"On weekdays Melody had to brush her own hair. But Saturdays Cerise could fix it for her. On Saturdays she could take her time, glorying in the golden heft and gloss of her daughter's hair, brushing until it shone and crackled, and then, when it lay across Melody's shoulders and down her back like a tamed waterfall, trying out the styles she'd imagined all week as she dusted and mopped" (p. 62).You would never guess. My 8-year-old granddaughter has lost her hair, which used to be long and blonde like Melody's, cascading over her shoulders. Now she wears a ballcap or a hairband around her baldness (as in this recent photo of her), which is caused by Alopecia areata totalis. Otherwise, she looks like a newborn yet to grow hair.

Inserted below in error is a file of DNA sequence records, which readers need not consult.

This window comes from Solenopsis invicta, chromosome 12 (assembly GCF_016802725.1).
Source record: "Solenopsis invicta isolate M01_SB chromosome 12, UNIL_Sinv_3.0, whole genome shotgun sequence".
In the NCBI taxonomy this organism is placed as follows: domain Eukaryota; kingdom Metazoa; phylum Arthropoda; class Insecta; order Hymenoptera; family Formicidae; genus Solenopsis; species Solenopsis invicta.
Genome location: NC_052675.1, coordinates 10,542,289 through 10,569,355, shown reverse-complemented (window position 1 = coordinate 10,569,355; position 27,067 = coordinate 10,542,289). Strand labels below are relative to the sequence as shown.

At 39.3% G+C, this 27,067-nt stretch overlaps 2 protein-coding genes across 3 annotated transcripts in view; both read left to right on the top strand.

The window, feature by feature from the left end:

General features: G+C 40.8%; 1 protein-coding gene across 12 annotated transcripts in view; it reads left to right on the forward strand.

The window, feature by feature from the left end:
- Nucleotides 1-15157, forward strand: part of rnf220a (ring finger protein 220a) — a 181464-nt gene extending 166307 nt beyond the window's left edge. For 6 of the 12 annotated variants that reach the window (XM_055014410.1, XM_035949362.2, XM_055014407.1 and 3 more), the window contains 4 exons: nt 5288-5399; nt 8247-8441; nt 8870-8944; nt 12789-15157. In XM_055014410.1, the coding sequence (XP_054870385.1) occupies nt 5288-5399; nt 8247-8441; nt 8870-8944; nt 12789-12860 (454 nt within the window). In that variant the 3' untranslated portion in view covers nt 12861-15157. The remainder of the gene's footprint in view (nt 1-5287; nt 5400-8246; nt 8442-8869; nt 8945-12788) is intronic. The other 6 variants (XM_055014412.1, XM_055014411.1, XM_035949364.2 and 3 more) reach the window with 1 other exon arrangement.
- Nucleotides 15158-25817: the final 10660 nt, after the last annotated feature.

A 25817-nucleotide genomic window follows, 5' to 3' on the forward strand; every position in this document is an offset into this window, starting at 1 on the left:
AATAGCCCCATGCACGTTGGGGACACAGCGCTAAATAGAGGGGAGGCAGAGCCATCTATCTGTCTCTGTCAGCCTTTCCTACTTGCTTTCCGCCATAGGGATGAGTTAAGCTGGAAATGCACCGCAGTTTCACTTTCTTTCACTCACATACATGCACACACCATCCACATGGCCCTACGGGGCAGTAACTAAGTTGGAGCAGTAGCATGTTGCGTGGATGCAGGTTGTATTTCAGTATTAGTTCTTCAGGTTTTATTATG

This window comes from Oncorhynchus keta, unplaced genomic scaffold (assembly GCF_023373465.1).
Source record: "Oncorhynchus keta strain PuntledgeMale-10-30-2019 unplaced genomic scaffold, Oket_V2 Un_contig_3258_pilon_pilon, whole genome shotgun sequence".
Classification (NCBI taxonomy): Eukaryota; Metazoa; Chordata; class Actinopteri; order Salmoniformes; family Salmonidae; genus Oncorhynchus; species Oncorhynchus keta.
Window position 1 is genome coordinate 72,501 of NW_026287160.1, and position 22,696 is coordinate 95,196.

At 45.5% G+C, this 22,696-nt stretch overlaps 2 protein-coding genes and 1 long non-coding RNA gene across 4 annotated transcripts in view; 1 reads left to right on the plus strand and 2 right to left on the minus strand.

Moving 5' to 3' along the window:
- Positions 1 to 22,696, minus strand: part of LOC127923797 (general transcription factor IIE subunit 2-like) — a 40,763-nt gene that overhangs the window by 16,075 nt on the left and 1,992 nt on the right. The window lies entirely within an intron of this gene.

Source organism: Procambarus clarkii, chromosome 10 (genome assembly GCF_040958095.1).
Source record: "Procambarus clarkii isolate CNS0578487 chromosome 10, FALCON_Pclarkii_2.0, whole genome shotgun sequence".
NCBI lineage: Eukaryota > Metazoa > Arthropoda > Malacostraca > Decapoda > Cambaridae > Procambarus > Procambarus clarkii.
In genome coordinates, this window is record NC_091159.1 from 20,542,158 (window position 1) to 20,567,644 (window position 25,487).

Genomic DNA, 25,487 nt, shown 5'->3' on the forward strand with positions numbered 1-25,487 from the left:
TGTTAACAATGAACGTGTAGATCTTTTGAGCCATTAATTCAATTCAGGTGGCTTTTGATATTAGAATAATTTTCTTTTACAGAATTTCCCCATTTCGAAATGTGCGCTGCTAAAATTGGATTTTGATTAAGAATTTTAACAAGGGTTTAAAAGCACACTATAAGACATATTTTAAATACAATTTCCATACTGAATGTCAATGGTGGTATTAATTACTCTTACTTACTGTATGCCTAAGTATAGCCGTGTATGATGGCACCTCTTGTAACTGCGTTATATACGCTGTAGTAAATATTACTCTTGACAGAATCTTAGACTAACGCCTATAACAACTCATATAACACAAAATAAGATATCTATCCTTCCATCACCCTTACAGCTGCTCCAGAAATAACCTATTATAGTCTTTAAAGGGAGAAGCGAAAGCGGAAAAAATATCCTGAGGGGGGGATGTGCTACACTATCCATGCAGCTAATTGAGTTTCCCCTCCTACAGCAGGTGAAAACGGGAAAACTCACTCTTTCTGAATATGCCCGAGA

All in all, this was a depressing section to read, maybe because things in the world today seem as bad as in the book. We have rising gas prices and food priced beyond the ability of some people to pay for it; the book has a pregnant Anna whose husband has lost his job, and Cerise who is back in school with a rebellious daughter who has been fired from McDonald's.
What depressing things have you picked up in the book? What positive things?
What do you think will come of this fight between Cerise and Melody about the battery?
"Don't worry, Travie," Melody called after them as she opened the refrigerator. "Meedee'll get you a new battery. I promise" (p. 126).